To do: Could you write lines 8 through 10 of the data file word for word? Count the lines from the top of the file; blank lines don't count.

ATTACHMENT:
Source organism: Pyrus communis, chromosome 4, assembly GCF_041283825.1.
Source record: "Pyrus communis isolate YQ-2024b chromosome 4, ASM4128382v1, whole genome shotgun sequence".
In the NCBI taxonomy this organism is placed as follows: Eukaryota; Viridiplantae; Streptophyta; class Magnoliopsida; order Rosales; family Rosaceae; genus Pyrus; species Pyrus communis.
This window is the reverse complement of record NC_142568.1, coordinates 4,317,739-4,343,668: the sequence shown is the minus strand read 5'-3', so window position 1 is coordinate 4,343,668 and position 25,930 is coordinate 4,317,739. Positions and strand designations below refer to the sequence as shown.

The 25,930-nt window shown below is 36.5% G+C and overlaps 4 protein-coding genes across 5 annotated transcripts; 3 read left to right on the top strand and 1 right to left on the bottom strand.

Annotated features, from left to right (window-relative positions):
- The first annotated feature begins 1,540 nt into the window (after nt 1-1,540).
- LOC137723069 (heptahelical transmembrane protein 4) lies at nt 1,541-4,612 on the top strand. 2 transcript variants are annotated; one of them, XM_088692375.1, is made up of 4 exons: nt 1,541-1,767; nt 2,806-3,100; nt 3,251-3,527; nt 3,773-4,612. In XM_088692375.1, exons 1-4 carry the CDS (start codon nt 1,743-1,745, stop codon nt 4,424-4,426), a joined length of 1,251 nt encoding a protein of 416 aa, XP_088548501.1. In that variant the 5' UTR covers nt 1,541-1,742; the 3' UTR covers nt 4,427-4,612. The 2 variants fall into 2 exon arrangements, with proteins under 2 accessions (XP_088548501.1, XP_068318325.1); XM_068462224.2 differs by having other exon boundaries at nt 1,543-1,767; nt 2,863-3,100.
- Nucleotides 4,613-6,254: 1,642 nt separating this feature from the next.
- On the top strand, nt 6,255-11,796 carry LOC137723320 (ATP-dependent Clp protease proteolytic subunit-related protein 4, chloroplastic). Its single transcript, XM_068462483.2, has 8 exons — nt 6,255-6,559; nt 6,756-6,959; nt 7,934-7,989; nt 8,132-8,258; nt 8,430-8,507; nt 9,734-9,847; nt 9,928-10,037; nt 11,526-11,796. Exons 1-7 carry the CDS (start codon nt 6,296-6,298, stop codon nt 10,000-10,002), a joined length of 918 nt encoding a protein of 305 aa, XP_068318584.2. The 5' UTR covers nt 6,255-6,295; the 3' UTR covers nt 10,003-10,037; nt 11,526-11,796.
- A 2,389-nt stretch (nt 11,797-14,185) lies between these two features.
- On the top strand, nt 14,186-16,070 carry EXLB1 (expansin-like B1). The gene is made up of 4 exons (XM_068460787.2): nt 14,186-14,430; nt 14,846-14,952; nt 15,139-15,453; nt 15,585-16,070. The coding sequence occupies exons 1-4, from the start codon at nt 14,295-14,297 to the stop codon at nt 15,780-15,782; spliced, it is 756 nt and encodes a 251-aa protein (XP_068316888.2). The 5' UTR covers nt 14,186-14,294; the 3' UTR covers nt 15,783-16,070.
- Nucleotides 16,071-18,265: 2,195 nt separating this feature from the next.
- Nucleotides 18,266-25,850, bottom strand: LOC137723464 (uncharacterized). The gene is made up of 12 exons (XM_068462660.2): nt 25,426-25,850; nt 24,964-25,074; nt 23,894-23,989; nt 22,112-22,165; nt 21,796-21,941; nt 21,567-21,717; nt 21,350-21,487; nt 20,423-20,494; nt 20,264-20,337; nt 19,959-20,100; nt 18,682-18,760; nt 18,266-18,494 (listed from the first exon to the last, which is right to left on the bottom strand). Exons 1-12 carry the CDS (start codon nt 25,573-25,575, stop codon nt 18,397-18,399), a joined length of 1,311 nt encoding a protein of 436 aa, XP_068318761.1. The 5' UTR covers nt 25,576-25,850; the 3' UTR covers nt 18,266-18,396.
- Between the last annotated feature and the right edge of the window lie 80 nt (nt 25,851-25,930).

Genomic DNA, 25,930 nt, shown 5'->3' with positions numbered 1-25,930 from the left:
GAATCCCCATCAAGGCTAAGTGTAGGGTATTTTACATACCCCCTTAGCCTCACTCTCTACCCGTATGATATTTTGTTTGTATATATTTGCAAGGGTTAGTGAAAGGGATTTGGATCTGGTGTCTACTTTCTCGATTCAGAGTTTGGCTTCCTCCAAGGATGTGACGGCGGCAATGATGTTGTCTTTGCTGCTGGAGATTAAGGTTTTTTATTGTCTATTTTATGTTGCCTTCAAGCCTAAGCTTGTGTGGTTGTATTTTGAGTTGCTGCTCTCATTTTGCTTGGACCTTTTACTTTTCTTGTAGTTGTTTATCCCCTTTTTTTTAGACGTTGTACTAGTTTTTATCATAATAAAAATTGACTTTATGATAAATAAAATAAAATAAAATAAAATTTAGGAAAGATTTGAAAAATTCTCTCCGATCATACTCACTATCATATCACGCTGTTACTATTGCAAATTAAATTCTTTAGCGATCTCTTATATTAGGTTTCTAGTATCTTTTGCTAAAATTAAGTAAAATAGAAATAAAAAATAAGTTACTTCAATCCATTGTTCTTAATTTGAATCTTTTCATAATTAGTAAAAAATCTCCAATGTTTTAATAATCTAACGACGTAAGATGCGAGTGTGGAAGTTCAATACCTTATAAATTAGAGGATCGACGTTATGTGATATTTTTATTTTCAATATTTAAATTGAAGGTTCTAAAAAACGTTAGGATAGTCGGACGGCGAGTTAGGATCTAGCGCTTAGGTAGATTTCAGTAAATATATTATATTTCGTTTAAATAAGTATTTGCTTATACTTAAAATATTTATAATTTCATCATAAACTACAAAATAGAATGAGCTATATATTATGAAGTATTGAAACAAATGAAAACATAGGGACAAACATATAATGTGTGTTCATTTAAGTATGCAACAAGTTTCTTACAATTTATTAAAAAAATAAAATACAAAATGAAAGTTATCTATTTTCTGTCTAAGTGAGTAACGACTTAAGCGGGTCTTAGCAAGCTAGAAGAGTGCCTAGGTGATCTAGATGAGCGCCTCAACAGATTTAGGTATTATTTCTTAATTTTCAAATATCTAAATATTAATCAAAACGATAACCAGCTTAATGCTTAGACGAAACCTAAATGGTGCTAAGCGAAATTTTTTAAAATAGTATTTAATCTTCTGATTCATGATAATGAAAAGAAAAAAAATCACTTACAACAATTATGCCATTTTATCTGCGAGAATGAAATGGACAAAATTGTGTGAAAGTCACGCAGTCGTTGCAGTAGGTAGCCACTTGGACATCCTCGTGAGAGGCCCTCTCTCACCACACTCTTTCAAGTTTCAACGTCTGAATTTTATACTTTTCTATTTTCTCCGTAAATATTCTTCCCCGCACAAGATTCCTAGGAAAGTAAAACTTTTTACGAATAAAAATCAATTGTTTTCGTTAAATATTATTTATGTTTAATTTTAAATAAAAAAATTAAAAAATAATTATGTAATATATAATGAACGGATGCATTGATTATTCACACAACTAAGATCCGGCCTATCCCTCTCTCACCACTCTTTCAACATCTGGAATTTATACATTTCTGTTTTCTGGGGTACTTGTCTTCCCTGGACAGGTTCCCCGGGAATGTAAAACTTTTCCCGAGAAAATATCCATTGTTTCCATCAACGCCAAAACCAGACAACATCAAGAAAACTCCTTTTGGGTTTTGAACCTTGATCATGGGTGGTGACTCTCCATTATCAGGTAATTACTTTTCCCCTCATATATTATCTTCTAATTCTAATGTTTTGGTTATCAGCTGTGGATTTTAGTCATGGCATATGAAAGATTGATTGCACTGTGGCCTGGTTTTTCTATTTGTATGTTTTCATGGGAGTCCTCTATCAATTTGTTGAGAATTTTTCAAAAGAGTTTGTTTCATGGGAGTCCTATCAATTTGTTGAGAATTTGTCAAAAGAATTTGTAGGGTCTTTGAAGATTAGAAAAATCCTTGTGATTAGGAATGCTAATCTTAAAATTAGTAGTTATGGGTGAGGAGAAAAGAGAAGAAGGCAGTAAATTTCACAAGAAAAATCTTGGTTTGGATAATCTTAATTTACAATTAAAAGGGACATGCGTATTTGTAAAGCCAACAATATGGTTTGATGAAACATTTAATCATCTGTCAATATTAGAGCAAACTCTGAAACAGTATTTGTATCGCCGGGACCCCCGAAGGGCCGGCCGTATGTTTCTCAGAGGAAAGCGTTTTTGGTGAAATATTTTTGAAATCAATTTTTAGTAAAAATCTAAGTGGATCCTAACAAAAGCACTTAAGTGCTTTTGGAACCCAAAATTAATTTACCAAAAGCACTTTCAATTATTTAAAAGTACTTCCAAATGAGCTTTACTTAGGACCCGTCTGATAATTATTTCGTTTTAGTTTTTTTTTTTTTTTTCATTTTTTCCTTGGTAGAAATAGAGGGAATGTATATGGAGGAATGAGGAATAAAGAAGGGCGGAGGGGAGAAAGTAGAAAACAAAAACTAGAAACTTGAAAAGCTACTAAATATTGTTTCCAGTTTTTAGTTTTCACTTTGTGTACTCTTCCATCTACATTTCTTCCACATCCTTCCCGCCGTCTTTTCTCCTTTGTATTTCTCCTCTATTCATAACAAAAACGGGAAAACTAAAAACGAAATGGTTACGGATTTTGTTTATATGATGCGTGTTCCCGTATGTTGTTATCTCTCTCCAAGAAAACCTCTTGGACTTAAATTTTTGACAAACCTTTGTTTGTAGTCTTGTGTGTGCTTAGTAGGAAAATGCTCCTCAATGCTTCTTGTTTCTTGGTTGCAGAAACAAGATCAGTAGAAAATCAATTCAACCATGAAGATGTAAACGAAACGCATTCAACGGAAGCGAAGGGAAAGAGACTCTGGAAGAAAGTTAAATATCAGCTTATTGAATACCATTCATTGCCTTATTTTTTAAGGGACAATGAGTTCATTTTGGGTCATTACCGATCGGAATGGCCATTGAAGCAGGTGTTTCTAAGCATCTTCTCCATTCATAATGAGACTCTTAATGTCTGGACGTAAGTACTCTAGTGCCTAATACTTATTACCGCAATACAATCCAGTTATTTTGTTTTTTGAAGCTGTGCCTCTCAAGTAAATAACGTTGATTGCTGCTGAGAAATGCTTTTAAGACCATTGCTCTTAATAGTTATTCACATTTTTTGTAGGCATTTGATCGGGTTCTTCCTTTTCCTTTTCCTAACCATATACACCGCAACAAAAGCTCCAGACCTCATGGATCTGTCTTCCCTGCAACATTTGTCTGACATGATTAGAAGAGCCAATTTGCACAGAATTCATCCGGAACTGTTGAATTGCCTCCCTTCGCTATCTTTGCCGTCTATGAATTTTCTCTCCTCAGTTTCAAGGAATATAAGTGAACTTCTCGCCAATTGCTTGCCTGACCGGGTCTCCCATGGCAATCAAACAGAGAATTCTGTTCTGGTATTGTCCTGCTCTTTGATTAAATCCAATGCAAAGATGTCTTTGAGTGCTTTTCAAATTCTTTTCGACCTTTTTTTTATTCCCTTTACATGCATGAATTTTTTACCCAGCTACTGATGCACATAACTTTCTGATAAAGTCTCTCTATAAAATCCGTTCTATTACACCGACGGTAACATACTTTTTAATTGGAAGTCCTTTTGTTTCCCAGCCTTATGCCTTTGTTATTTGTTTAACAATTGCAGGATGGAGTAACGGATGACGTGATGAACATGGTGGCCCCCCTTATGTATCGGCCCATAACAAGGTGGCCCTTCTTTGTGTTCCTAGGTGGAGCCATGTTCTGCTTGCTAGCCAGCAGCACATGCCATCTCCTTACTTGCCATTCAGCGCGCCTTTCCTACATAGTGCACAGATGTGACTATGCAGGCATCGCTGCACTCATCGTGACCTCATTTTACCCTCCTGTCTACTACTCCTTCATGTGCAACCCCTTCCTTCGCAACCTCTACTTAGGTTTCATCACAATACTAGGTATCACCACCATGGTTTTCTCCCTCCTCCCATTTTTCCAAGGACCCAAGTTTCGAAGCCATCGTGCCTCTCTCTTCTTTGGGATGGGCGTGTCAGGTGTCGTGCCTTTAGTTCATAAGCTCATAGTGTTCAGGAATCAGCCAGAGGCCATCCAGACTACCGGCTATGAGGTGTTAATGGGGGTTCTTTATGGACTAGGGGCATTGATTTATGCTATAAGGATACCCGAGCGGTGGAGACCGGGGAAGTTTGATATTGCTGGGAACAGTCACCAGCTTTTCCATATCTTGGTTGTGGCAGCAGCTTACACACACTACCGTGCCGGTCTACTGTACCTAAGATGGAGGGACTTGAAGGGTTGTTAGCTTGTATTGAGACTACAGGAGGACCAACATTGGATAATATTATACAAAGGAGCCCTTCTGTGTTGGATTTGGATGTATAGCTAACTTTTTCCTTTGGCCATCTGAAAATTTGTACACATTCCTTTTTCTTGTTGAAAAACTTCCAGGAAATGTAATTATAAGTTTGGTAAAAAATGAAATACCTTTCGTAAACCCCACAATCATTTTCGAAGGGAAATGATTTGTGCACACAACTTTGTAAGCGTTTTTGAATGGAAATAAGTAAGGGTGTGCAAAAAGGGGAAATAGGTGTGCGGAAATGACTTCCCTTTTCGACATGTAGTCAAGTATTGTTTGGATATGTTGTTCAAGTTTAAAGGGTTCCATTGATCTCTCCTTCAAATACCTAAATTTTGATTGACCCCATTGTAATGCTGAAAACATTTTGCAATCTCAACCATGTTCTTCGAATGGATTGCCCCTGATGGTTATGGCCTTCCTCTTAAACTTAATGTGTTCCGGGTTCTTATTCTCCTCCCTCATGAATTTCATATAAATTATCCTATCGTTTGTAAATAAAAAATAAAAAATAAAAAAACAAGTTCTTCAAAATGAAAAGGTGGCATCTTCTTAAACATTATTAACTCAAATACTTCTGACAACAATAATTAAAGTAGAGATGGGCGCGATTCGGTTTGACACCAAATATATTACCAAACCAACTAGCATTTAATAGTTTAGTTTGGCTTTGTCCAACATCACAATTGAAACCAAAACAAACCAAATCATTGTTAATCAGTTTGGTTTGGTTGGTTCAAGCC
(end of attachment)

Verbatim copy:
- LOC137723069 (heptahelical transmembrane protein 4) lies at nt 1,541-4,612 on the top strand. 2 transcript variants are annotated; one of them, XM_088692375.1, is made up of 4 exons: nt 1,541-1,767; nt 2,806-3,100; nt 3,251-3,527; nt 3,773-4,612. In XM_088692375.1, exons 1-4 carry the CDS (start codon nt 1,743-1,745, stop codon nt 4,424-4,426), a joined length of 1,251 nt encoding a protein of 416 aa, XP_088548501.1. In that variant the 5' UTR covers nt 1,541-1,742; the 3' UTR covers nt 4,427-4,612. The 2 variants fall into 2 exon arrangements, with proteins under 2 accessions (XP_088548501.1, XP_068318325.1); XM_068462224.2 differs by having other exon boundaries at nt 1,543-1,767; nt 2,863-3,100.
- Nucleotides 4,613-6,254: 1,642 nt separating this feature from the next.
- On the top strand, nt 6,255-11,796 carry LOC137723320 (ATP-dependent Clp protease proteolytic subunit-related protein 4, chloroplastic). Its single transcript, XM_068462483.2, has 8 exons — nt 6,255-6,559; nt 6,756-6,959; nt 7,934-7,989; nt 8,132-8,258; nt 8,430-8,507; nt 9,734-9,847; nt 9,928-10,037; nt 11,526-11,796. Exons 1-7 carry the CDS (start codon nt 6,296-6,298, stop codon nt 10,000-10,002), a joined length of 918 nt encoding a protein of 305 aa, XP_068318584.2. The 5' UTR covers nt 6,255-6,295; the 3' UTR covers nt 10,003-10,037; nt 11,526-11,796.